As a dedicated foodie, I seek out not only food related mysteries, but also cookbooks and other novels/memoirs/etc. that focus on food and the culinary arts. I just finished Nicole Mones' The Last Chinese Chef, and I will never look at Chinese food the same way.
What a pleasant read. Mones weaves a credible romantic plot with incredible insights into the history and philosophy of Chinese food. Food writer Maggie McElroy, a widowed American food writer, is suddenly confronted with a paternity claim against her late
husband's estate--by a Chinese family claiming their granddaughter has inheritance rights. Maggie travels to Beijing with dual purposes: to write an article about a rising young
Chinese-American-Jewish chef, Sam Liang, and to discover the truth of her husband's possible daughter. Along the way she meets much of Sam's family, including his Beijing uncles and the Hangzhou uncle -- a raucous, loving, argumentative bunch of foodies who advise Sam about menus and romance, treat him like the lowliest of apprentices making him start over again when a dish isn't perfect, and alternately praise and criticize his cooking.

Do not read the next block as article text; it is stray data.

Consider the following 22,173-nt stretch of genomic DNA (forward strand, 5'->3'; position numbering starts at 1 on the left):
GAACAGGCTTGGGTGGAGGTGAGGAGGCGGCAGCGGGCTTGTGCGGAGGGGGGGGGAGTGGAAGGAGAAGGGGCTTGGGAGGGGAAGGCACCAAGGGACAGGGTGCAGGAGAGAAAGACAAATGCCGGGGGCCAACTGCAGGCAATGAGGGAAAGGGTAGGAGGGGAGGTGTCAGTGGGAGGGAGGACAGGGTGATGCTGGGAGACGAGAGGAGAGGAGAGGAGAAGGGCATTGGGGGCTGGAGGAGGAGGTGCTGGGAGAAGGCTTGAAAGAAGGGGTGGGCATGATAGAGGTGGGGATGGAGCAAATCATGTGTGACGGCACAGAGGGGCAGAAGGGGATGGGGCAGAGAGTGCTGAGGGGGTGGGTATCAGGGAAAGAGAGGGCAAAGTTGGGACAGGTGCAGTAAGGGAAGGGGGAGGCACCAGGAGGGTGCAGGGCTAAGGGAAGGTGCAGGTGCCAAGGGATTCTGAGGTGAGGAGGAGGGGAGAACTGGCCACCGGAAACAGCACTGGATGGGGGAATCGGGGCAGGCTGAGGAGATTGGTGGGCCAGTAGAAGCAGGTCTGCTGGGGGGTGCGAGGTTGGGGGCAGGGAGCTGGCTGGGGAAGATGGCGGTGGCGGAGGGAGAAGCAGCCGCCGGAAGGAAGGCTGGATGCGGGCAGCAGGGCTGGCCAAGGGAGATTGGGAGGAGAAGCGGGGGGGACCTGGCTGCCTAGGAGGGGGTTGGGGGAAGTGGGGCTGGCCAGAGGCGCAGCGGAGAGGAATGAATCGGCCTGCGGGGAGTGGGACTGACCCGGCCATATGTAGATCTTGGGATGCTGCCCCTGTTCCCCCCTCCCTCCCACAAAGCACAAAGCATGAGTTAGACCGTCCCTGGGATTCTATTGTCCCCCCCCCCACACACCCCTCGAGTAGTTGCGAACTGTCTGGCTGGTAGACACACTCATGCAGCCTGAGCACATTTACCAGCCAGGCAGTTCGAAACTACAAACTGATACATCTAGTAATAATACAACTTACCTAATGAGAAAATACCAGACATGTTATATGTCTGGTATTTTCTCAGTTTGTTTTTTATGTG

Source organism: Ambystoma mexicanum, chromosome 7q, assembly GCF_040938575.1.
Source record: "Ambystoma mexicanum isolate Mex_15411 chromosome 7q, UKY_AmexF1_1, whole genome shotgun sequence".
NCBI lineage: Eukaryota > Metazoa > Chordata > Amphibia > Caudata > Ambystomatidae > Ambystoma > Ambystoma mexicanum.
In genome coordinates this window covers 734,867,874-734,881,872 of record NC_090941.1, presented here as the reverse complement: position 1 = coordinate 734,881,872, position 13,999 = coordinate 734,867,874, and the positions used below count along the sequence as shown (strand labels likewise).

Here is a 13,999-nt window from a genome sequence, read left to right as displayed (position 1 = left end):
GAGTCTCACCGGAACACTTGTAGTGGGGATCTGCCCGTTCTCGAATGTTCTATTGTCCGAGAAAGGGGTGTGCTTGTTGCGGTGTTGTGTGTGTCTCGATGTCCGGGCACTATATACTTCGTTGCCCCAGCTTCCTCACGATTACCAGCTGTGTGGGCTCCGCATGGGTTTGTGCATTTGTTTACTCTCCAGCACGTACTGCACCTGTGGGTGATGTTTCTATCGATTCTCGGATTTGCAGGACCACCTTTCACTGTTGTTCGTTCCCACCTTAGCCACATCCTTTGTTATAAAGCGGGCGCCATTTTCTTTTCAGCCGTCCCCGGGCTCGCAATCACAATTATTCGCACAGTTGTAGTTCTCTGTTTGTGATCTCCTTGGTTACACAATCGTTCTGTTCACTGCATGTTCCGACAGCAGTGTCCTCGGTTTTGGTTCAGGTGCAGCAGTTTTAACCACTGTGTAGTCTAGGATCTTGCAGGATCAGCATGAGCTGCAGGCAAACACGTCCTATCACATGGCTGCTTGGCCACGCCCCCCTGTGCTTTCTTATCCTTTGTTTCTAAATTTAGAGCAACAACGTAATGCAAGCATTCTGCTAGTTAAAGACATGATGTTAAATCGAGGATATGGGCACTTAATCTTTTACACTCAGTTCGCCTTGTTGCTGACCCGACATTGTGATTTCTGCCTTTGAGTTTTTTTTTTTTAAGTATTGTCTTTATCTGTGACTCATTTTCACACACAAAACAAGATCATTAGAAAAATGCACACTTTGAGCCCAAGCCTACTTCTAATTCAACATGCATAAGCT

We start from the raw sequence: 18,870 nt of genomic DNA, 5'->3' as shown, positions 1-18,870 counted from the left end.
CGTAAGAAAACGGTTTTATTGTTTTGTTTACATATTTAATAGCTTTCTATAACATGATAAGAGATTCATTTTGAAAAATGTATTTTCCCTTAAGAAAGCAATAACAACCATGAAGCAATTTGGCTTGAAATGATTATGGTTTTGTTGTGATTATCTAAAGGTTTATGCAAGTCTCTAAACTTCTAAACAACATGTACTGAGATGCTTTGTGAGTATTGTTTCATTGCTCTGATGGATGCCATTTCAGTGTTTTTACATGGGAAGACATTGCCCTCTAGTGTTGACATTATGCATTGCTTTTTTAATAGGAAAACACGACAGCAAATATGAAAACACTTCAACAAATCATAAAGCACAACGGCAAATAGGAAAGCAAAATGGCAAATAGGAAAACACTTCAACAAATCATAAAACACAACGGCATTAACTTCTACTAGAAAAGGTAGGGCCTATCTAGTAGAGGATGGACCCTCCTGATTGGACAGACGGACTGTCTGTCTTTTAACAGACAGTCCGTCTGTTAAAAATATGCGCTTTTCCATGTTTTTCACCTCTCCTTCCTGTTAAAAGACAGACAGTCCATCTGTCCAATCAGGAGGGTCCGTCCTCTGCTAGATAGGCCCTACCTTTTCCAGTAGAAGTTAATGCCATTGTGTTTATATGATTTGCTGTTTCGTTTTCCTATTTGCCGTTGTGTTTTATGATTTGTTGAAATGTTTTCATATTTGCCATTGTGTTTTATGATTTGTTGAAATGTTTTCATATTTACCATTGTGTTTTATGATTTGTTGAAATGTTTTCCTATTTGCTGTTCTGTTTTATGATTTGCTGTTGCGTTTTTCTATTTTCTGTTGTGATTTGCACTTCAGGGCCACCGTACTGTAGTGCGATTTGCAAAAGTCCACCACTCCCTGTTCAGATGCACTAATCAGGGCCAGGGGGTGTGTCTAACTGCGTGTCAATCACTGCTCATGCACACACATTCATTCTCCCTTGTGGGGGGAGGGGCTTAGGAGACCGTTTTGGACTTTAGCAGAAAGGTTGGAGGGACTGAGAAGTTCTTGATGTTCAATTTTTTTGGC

The novel leads the reader to see food as the Chinese do, as "healing" and to understand the guanxi or "connectedness" that takes place around food. Each chapter of the book begins withs a paragraph taken from a book also titled The Last Chinese Chef, written by Sam's grandfather and translated by Sam and his estranged father, a scholarly explanation of the place of food in Chinese history and family life. Mones' transports her readers back to the days of the cultural revolution and still further back to the Imperial palace, wrapping smells, textures, religion and memories into a dish fit for an Emperor or his concubines.
My only disappointment was the paucity of recipes included at the end of the book.
If you're looking for an enjoyable read, this is it. Just make sure you have your local Chinese take-out restaurant on speed dial.